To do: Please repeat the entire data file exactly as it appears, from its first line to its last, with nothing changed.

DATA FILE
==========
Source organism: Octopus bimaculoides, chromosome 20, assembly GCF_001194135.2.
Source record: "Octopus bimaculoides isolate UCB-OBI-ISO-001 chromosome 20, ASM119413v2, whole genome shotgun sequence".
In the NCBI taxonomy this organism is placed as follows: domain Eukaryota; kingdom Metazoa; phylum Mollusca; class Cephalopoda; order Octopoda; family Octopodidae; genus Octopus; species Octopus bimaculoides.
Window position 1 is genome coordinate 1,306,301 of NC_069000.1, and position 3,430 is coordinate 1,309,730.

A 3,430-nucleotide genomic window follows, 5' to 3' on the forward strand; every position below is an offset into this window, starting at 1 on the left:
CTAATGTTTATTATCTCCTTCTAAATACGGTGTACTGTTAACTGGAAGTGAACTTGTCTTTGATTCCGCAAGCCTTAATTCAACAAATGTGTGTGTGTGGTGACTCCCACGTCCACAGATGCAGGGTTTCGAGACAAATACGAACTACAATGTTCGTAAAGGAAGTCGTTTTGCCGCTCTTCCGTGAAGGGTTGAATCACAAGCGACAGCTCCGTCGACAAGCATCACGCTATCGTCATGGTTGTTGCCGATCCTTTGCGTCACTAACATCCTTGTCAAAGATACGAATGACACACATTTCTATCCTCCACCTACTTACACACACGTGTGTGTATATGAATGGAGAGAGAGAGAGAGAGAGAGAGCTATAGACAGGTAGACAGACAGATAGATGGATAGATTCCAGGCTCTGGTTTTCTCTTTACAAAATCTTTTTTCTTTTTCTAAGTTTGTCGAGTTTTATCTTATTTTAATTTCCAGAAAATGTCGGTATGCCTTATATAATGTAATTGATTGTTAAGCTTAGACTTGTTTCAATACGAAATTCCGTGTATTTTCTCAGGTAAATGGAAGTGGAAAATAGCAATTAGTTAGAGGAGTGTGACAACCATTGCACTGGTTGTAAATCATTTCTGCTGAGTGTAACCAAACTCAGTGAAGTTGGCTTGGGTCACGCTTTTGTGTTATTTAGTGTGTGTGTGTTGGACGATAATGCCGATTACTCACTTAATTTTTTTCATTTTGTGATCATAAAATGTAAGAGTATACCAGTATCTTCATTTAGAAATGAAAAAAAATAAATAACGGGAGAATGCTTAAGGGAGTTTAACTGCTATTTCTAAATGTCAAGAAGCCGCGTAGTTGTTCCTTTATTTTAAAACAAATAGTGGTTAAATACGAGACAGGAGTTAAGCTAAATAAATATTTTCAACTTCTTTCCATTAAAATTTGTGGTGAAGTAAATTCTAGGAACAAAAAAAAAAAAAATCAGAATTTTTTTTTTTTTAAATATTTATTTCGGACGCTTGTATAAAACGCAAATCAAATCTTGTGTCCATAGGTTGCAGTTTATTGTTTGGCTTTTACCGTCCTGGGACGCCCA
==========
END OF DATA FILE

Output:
Source organism: Octopus bimaculoides, chromosome 20, assembly GCF_001194135.2.
Source record: "Octopus bimaculoides isolate UCB-OBI-ISO-001 chromosome 20, ASM119413v2, whole genome shotgun sequence".
In the NCBI taxonomy this organism is placed as follows: domain Eukaryota; kingdom Metazoa; phylum Mollusca; class Cephalopoda; order Octopoda; family Octopodidae; genus Octopus; species Octopus bimaculoides.
Window position 1 is genome coordinate 1,306,301 of NC_069000.1, and position 3,430 is coordinate 1,309,730.

A 3,430-nucleotide genomic window follows, 5' to 3' on the forward strand; every position below is an offset into this window, starting at 1 on the left:
CTAATGTTTATTATCTCCTTCTAAATACGGTGTACTGTTAACTGGAAGTGAACTTGTCTTTGATTCCGCAAGCCTTAATTCAACAAATGTGTGTGTGTGGTGACTCCCACGTCCACAGATGCAGGGTTTCGAGACAAATACGAACTACAATGTTCGTAAAGGAAGTCGTTTTGCCGCTCTTCCGTGAAGGGTTGAATCACAAGCGACAGCTCCGTCGACAAGCATCACGCTATCGTCATGGTTGTTGCCGATCCTTTGCGTCACTAACATCCTTGTCAAAGATACGAATGACACACATTTCTATCCTCCACCTACTTACACACACGTGTGTGTATATGAATGGAGAGAGAGAGAGAGAGAGAGAGCTATAGACAGGTAGACAGACAGATAGATGGATAGATTCCAGGCTCTGGTTTTCTCTTTACAAAATCTTTTTTCTTTTTCTAAGTTTGTCGAGTTTTATCTTATTTTAATTTCCAGAAAATGTCGGTATGCCTTATATAATGTAATTGATTGTTAAGCTTAGACTTGTTTCAATACGAAATTCCGTGTATTTTCTCAGGTAAATGGAAGTGGAAAATAGCAATTAGTTAGAGGAGTGTGACAACCATTGCACTGGTTGTAAATCATTTCTGCTGAGTGTAACCAAACTCAGTGAAGTTGGCTTGGGTCACGCTTTTGTGTTATTTAGTGTGTGTGTGTTGGACGATAATGCCGATTACTCACTTAATTTTTTTCATTTTGTGATCATAAAATGTAAGAGTATACCAGTATCTTCATTTAGAAATGAAAAAAAATAAATAACGGGAGAATGCTTAAGGGAGTTTAACTGCTATTTCTAAATGTCAAGAAGCCGCGTAGTTGTTCCTTTATTTTAAAACAAATAGTGGTTAAATACGAGACAGGAGTTAAGCTAAATAAATATTTTCAACTTCTTTCCATTAAAATTTGTGGTGAAGTAAATTCTAGGAACAAAAAAAAAAAAAATCAGAATTTTTTTTTTTTTAAATATTTATTTCGGACGCTTGTATAAAACGCAAATCAAATCTTGTGTCCATAGGTTGCAGTTTATTGTTTGGCTTTTACCGTCCTGGGACGCCCA